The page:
Hip-Hop Japan by Ian Condry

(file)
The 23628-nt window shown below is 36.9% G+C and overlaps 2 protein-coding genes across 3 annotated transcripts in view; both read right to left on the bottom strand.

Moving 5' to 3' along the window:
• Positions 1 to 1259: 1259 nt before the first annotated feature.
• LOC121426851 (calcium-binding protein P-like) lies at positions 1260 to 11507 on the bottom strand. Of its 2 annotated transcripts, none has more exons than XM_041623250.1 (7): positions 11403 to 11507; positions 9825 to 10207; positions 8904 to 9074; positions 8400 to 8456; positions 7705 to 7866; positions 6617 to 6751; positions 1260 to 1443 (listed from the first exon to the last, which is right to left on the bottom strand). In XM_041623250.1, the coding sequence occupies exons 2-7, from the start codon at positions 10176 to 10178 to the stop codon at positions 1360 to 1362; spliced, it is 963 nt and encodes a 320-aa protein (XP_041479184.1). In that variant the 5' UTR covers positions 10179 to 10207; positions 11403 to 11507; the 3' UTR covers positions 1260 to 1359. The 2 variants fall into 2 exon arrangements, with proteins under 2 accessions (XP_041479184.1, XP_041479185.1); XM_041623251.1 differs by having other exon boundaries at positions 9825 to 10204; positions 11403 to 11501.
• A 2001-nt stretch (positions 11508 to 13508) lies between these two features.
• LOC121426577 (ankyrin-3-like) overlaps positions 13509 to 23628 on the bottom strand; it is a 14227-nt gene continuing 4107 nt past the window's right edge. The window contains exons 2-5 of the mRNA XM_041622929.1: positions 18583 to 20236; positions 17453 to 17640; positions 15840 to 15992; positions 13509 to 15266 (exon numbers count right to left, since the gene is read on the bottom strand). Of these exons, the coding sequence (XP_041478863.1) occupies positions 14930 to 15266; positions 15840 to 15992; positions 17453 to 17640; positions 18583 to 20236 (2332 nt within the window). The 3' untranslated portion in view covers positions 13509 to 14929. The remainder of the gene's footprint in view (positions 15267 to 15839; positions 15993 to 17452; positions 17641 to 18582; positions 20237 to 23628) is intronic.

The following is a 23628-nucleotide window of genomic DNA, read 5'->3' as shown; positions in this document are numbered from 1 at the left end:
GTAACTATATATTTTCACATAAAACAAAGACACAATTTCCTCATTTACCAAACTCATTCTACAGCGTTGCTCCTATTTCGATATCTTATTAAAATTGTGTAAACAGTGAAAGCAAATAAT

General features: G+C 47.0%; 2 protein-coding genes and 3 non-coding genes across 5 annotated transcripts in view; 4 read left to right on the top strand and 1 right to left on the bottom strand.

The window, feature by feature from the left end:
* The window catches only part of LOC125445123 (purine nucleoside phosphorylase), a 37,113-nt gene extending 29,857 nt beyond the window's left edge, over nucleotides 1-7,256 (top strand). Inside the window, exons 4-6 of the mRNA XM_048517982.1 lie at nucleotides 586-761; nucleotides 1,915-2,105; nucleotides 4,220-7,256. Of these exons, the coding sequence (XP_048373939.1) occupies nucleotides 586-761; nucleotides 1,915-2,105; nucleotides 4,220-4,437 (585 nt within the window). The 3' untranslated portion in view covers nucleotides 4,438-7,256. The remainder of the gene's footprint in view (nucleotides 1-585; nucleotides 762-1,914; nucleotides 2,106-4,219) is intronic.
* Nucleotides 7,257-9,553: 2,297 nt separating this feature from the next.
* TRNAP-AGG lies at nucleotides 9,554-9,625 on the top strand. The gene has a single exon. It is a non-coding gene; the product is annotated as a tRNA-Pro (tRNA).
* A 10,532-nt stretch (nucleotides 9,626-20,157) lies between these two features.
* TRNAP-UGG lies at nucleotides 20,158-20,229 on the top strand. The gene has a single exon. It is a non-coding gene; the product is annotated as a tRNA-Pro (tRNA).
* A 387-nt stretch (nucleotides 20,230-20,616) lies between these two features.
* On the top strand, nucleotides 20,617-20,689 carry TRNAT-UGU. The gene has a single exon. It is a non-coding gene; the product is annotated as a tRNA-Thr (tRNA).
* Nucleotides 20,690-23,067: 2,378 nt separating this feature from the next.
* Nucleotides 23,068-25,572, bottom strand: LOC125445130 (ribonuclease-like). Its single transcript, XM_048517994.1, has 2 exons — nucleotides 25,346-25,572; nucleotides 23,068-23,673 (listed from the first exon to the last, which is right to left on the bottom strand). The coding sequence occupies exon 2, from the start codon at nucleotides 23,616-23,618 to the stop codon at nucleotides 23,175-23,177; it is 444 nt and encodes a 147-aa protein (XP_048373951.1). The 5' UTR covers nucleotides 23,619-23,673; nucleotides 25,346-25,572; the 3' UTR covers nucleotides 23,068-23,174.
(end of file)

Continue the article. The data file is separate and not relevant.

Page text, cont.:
Ian Condry did a painstaking amount of research for Hip-Hop Japan, which covers a lot of bases and covers them well. One of the most interesting debates in the book involves the concept of keeping it real. Since we’re in America we have our American version of it, but in Japan they have groups with two differing opinions on the subject, one feeling keeping it real means keeping it American Hip-Hop and staying true to its roots, while the other feels keeping it real refers to the idea of keeping it Japanese and true to one’s own essence. Another interesting item in Hip-Hop Japan is that MCs are taking on the Japanese government which has adjusted history books in an attempt to create a more patriotic country. Hip-Hop Japan also covers the typical battles between commercial and underground, going pop and staying Hip-Hop, and the added struggle for female artists to try to get on. The lone issue I had with the book is that the language used in it doesn’t make for easy reading. You really have to concentrate as the author uses, in my opinion, far too many SAT words and not enough universal language, which is ironic since the entire idea of the book involves globalization. That being said, for anyone interested in how Hip-Hop arrived, spread, and is currently treated, in Japan this is a very informative read.